Queen Elizabeth National Park is located in western Uganda, focusing on four districts; Kasese, Kamwenge, Rubirizi and Rukungiri. It lies within the western range of game land neighboring game reserves like Kyambura game reserve, Kigezi Game reserve, Maramgambo Forest, Kibale Forest National Park and Virunga National Park.
Positioned within the shadow of the Rwenzori Mountain range, this park offers everlasting views of Lakes Edward and George and diversity in wildlife. Queen Elizabeth National Park is not only one of the oldest National parks in the country but it is without doubt one of the most visited game areas and destinations in the entire country as well.
Queen Elizabeth has gathered most of its fame from the 95 mammal species that have made the park their home; including a large pride of tree climbing Lions whose males spot black manes. The park also has about a bird count of over 500 bird species making it one of the best choices for birders flowing into the country to catch some winged action.
How to get there:
Queen Elizabeth National Park can be accessed from Kampala city via Mbarara – Masaka highway over a 6 hours’ drive with a distance of 410 kilometers or the Mityana road to FortPortal and Kasese. The later will glide over many outstanding features including the Equator and Lake Mburo National Park. By air, a local plane can be chartered from Entebbe to Mweya and Kasese airstrips.
Ishasha sector and Mweya Peninsular:
The Ishasha sector refers to the southern part of Queen Elizabeth National Park where you will find the tree (or cactus) climbing lions of Uganda. The area is a Lion stronghold but you will see more animals here. The Mweya peninsular of the other hand is a unique land extension piercing into Lake Edward and covered by lush green savannah plains and candle stick thorns.
The Kazinga Channel is located within Queen Elizabeth National Park. It is a 32km long fresh water Channel that joins Lakes Edward and George. Enjoy a boat safari in this channel to view a variety of animals like Hippos and Nile crocodiles. Its banks are often a stop point for Elephants and Flamingoes among other animals.
Katwe crater lakes and salt works:
The Katwe crater lakes are situated north of the Mweya peninsular and are the highest elevation point in the park. The Lakes feature salt rocks that have greatly boosted the livelihood of the natives by using them as salt mines. From the Katwe lakes, indulge in some sight-seeing of the Rwenzori Mountain range, Lakes Edward and George, the Great Rift Valley and the Kazinga Channel.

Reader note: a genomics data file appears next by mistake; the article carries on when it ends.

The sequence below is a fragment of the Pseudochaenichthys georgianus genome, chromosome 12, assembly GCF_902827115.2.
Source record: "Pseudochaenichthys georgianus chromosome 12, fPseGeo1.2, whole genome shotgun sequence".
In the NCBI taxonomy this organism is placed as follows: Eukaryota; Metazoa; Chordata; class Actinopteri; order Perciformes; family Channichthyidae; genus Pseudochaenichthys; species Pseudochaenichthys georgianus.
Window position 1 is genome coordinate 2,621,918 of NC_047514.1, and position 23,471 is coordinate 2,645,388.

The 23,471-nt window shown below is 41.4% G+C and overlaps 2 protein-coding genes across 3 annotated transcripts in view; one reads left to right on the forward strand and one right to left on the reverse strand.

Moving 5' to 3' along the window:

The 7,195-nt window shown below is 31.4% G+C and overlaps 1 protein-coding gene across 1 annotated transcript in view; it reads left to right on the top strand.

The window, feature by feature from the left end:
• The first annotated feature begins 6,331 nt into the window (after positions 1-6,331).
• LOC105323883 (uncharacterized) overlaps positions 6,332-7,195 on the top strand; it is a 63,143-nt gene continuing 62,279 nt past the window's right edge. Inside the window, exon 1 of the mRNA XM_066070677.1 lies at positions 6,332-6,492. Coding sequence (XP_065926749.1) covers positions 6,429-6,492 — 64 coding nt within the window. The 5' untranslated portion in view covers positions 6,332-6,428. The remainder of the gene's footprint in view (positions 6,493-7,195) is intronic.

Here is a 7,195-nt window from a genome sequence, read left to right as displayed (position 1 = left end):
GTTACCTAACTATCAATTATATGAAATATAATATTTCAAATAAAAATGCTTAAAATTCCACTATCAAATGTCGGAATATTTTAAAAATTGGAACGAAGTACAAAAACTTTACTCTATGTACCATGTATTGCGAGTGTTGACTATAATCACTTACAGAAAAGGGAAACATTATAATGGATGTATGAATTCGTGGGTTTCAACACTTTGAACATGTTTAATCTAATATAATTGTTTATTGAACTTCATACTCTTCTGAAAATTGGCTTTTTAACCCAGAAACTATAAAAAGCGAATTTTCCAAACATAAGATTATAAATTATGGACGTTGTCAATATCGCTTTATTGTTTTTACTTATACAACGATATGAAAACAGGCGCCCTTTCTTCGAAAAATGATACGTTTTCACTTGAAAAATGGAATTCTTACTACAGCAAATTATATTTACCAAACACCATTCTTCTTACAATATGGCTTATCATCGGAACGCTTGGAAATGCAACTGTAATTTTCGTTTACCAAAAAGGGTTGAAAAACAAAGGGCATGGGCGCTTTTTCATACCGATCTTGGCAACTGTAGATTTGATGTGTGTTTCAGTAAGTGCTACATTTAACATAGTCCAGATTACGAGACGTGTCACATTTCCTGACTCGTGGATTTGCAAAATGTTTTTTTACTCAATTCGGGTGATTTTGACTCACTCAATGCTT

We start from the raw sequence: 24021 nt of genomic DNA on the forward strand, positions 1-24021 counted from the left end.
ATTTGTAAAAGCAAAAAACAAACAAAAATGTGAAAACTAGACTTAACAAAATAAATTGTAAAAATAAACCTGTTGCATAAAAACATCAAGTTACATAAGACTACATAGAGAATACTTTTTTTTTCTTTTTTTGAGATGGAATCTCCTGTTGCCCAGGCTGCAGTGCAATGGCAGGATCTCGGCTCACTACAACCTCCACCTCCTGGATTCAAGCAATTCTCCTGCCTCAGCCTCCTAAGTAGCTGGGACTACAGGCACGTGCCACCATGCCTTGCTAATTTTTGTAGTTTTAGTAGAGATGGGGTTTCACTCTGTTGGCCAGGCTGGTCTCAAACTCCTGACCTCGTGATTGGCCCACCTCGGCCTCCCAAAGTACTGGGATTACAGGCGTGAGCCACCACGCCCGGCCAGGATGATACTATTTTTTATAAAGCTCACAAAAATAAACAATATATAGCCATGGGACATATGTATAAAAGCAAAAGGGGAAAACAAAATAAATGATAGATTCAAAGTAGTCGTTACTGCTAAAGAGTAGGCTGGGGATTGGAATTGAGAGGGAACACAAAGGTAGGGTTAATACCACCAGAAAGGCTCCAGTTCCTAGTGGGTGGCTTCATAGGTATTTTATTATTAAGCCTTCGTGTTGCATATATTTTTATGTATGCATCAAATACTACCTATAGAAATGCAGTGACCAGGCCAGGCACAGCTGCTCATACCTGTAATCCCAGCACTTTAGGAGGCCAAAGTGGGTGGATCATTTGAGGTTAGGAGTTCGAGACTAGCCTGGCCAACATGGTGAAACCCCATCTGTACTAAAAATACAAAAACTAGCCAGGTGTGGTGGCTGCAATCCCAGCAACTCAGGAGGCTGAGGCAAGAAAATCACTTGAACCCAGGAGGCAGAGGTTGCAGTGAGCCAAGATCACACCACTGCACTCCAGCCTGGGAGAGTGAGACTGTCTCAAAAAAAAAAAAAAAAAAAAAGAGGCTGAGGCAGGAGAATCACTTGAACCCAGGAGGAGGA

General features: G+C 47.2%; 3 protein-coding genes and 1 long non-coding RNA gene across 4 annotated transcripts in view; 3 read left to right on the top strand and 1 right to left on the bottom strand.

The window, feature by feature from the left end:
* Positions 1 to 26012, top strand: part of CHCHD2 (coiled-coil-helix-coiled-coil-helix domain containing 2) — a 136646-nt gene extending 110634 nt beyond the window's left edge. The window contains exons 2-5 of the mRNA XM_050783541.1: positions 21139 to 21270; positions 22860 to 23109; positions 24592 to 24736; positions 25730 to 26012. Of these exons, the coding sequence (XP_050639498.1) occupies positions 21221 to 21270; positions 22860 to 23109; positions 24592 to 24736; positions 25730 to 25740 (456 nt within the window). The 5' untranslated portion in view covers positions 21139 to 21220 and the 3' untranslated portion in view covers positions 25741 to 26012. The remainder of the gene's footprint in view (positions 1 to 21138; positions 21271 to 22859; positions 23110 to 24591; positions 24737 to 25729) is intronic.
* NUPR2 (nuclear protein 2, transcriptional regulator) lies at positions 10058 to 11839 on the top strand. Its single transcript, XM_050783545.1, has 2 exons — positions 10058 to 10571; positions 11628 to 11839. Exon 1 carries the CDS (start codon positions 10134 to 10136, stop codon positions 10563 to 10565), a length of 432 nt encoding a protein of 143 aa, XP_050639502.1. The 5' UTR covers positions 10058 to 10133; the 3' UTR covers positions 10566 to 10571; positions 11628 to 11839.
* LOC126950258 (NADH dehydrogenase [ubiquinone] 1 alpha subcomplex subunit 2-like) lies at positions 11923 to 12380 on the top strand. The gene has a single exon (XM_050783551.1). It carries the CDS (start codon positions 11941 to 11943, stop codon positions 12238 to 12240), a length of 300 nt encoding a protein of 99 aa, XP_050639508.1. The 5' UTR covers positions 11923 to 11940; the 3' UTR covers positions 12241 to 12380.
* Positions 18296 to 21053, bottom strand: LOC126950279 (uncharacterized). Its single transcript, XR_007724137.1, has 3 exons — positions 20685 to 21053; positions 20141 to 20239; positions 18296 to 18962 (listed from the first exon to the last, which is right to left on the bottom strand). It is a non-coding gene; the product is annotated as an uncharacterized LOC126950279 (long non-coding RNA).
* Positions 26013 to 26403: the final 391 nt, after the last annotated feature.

The Kyambura gorge is a dark 100m valley covered in thick canopy that almost completely cut off light supply from the sun. The gorge is located in the eastern part of Queen Elizabeth National Park and is famously referred to as “the valley of apes” owing to the many primates that hide out here. In fact, Chimpanzee tracking in the park can be carried out here.
Maramagambo forest is a natural forest located within south western Uganda spreading from the shores of Lake Edward and covering apart of Queen Elizabeth. The forest is famous for large numbers of African Rock Pythons and bat caves. With a guide leading you, this area is perfect for some hiking and nature walks.
Owing to the fact that there are 95 mammal species in this park, it is only fair that you embark on a game drive through the various plains of the park especially the Ishasha sector. Animals to see in the park include; Lions, Elephants, Mongoose, Buffalos, Hippos, Warthogs, Civets Servals and some good species of antelope and primates.
Tracking Chimpanzees is the highlight of a safari in Queen Elizabeth. Delve deep into the “valley of Apes” to find the curious primates as they swing from branch to branch and rest on branches. This activity is perfect for morning hours so that you do not miss out on the action as the primates leave their nests and go out to find food.
A birder’s guarantee of a mind blowing adventure can be realized in Queen Elizabeth National Park. There are over 500 bird species in the area with bird belonging to the central Congo biome species. Do not leave your binoculars and pointer behind as you get to meet the day’s specials such as Shoe bill stork, Flamingoes, Eagles and some Kingfishers.
Boat launch or cruise:
If you have had a physically draining day, say from tracking Chimps in the Kyambura gorge; then a boat safari on the Kazinga Channel is the perfect way to lift your spirits. Continue viewing game without having to move but just from the comfort of your boat. Expect lots of animals like Hippos, Nile crocodiles and some good volumes of water birds.
Meet the natives that have made a life for themselves out of mining lake from the Katwe explosion carter lakes. You might have the opportunity to watch right from how the salt is mined, its purification and crystallization to the point of sale. The activity is mainly done by women and most of them sell the salt on a barter trade basis.
Accommodation (where to sleep):
Choose from the plenty of accommodation facilities lined within the park’s premises to kick off from your tiresome day. Most of the lodges especially the luxury and midrange facilities have pools so you can embark on an evening swim. Some options include; Mweya safari lodge, Ishasha wilderness camp, Engazi lodge, Park view lodge, Kitandara Hippo Hill lodge and Kyambura gorge lodge.